November 27, 2018 Ghostface Killah – Ghost Files (Album Review)
There is no denying the staying power of the Wu-Tang Clan’s legacy in Hip Hop music. Rugged and uniquely their own, from the early ’90s it became clear they were on a mission to not only put the forgotten borough of Staten Island on the Hip Hop map, but also plot for popular culture domination. A colorful mix of cast members who compliment one another, to quote a line from 1993’s Enter the Wu-Tang (36 Chambers), “They form like Voltron.” To fans, the endless array of talents that bless Wu-Tang are not interchangeable, and the most dedicated have followed each member inside and outside the group since the start. That in mind, perhaps one of the most distinguished Wu-Tang crew member’s solo endeavors would undoubtedly be those of Ghostface Killah. A voice impossible to mistake for any other MC, Ghostface has embarked on a massively successful career of his own, releasing thirteen studio albums, including his most recent, The Lost Tapes.
Put out back on October 5th, The Lost Tapes is a wonderful new collection of tunes from Ghostface Killah which features a lengthy list of collaborations that would make any Hip Hop fan’s mouth water. Remaining prolific, just a little over a month later, he is set to unleash a two-part LP called Ghost Files. Set to hit the airwaves on Friday, November 30th through X-Ray Records, Ghost Files is broken into two sides – Bronze Tape and Propane Tape. Spanning a total of 25 tracks all together, the two sides are remixed editions of The Lost Tapes LP – Bronze Tape by Bronze Nazareth and Propane Tape by Agallah. A lot of material to absorb, but the question is what does this double remix LP have to offer The Lost Tapes sessions?
First and foremost, the remix is highly respected art form in Hip Hop, and if done right, can sometimes be as hot, if not hotter, among listening audiences. In the case of Ghost Files, both sides are respectfully superb remixed visions, so let’s take a closer look inside the latest chambers in the Wu-Tang saga.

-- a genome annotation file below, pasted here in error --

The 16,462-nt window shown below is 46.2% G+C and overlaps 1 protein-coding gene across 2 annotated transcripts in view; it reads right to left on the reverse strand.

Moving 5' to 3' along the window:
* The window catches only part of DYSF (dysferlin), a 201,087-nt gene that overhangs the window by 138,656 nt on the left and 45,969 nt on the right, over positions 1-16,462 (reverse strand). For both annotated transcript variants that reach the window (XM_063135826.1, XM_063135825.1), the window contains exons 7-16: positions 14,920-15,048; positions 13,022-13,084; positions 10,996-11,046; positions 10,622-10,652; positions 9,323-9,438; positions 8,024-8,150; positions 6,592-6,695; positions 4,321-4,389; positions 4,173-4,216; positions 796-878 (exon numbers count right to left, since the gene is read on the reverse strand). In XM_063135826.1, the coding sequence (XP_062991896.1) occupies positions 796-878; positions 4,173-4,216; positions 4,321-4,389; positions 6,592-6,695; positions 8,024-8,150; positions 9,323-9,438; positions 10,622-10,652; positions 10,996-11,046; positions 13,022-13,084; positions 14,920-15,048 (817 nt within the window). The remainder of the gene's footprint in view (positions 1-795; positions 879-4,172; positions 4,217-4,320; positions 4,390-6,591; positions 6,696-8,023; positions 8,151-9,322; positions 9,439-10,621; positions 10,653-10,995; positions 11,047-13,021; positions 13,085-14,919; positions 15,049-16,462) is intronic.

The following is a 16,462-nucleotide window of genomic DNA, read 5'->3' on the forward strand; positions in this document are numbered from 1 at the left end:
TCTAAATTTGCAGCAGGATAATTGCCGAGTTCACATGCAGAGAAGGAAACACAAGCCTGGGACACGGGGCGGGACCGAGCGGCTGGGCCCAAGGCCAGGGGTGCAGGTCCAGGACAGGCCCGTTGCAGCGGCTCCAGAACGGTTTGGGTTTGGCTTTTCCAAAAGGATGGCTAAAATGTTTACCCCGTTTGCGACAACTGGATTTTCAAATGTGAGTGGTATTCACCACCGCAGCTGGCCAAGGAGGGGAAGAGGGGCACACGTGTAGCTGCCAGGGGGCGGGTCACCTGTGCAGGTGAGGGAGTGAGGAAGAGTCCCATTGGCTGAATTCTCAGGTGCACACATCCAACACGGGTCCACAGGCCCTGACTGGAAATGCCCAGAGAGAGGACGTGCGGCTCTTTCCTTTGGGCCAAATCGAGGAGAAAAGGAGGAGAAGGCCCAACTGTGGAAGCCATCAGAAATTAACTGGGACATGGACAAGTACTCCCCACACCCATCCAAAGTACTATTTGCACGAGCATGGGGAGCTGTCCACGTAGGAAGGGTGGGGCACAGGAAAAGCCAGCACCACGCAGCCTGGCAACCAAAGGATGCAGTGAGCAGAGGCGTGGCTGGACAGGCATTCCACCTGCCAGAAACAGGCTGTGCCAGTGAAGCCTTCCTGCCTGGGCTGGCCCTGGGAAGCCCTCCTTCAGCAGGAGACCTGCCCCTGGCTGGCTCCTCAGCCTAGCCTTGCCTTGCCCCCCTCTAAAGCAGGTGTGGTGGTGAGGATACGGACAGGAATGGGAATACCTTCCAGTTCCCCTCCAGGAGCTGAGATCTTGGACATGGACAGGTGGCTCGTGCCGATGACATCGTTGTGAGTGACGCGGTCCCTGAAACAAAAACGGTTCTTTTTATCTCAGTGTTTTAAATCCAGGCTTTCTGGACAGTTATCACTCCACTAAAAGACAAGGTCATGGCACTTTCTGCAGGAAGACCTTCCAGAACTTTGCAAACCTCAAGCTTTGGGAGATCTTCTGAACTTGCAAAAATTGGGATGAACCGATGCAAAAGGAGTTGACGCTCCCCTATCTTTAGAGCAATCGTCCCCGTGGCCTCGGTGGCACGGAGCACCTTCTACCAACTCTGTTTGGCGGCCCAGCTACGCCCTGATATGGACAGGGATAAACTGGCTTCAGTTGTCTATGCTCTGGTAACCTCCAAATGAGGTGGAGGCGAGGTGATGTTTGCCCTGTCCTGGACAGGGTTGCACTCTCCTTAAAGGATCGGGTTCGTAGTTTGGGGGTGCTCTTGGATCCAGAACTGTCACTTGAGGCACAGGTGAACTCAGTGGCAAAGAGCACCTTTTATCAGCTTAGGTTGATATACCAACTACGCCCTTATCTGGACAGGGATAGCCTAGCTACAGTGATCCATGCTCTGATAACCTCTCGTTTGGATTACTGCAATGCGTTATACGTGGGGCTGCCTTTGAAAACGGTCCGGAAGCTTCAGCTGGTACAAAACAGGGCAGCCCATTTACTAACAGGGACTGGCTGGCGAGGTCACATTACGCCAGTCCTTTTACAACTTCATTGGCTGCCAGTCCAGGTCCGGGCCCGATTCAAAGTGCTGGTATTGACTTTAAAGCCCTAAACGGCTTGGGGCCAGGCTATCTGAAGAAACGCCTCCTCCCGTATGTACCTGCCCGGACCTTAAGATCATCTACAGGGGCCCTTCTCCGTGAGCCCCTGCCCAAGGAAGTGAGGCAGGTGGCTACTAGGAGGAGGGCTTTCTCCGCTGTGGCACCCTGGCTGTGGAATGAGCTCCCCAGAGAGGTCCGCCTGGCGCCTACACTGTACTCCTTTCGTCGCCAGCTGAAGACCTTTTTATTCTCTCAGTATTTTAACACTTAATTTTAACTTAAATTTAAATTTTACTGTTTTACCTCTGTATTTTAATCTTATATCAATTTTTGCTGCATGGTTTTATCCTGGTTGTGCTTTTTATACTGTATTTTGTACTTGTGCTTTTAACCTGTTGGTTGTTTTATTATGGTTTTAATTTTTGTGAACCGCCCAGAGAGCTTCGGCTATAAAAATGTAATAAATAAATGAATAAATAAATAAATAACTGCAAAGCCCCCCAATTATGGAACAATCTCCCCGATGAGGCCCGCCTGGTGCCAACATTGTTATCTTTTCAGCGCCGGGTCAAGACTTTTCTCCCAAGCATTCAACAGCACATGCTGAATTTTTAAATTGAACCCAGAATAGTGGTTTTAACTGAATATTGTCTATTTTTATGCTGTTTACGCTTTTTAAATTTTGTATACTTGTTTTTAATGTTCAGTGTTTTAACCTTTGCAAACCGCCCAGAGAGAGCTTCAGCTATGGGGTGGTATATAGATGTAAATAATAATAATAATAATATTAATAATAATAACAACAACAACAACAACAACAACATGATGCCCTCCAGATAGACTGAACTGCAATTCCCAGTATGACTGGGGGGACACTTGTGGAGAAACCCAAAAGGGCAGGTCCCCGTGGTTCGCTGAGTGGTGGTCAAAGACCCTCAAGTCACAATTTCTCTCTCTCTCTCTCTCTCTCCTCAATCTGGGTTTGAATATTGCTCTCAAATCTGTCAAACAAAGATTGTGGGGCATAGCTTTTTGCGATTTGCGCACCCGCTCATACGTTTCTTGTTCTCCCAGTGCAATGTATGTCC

With Bronze Tape, Producer Bronze Nazareth takes his years of experience working with those associated with Wu-Tang Clan, and offers tight, punchy takes on the original The Lost Tapes cuts. Gifting some great old-school samples and lively beats, must listens on his side include “Buckingham Palace,” “Majestic Accolades,” and “Done Again.”
On the flip side, Agallah does a flawless job of bringing a new sound to the tracks. Agallah, native to Brooklyn, is one of those artists who deserves more credit than he is given. A member of Purple City, he has ghostwritten countless songs for well-known artists, but also proves to be a superior producer, as well. With his remix, he takes songs such as the aforementioned “Buckingham Palace” along with “Majestic Accolades,” and gives them a classic Wu-Tang feel that is brilliantly executed. Then with “Cold Crush,” he takes the lyrically powerful song and remixes it with an emotionally dramatic beat that could make it the best of the entire collection.
For songs such as”Constant Struggle,” he offers a darker vibe which is fitting to the content within, while “Watch ‘Em Holla” stands tall as another great remix in the vein of classic Hip Hop styling. Additionally, Ghost Files features a worthy bonus not on The Lost Tapes album: “Press Rewind.” Featuring Cappadonna and Styliztik Jones, the remix is a bold, must listen.
When it is all said and done, both Bronze Nazareth’s Bronze Tape and Agallah’s Propane Tape are refreshing remixes which never grow stale. As producers, they give each track a completely different identity that makes you want to sit down and listen to The Lost Tapes and Ghost Files back to back to back. Furthermore, for fans of old school Wu-Tang production, the Propane Tape absolutely should not be overlooked. While it would behoove you to first familiarize yourself with The Lost Tapes, it is not necessarily mandatory you do so before diving into Ghost Files. So get out there and buy both releases now as a gift, if not for yourself then for anyone who appreciates real Hip Hop. That is why Cryptic Rock gives Ghost Files 5 out of 5 stars.
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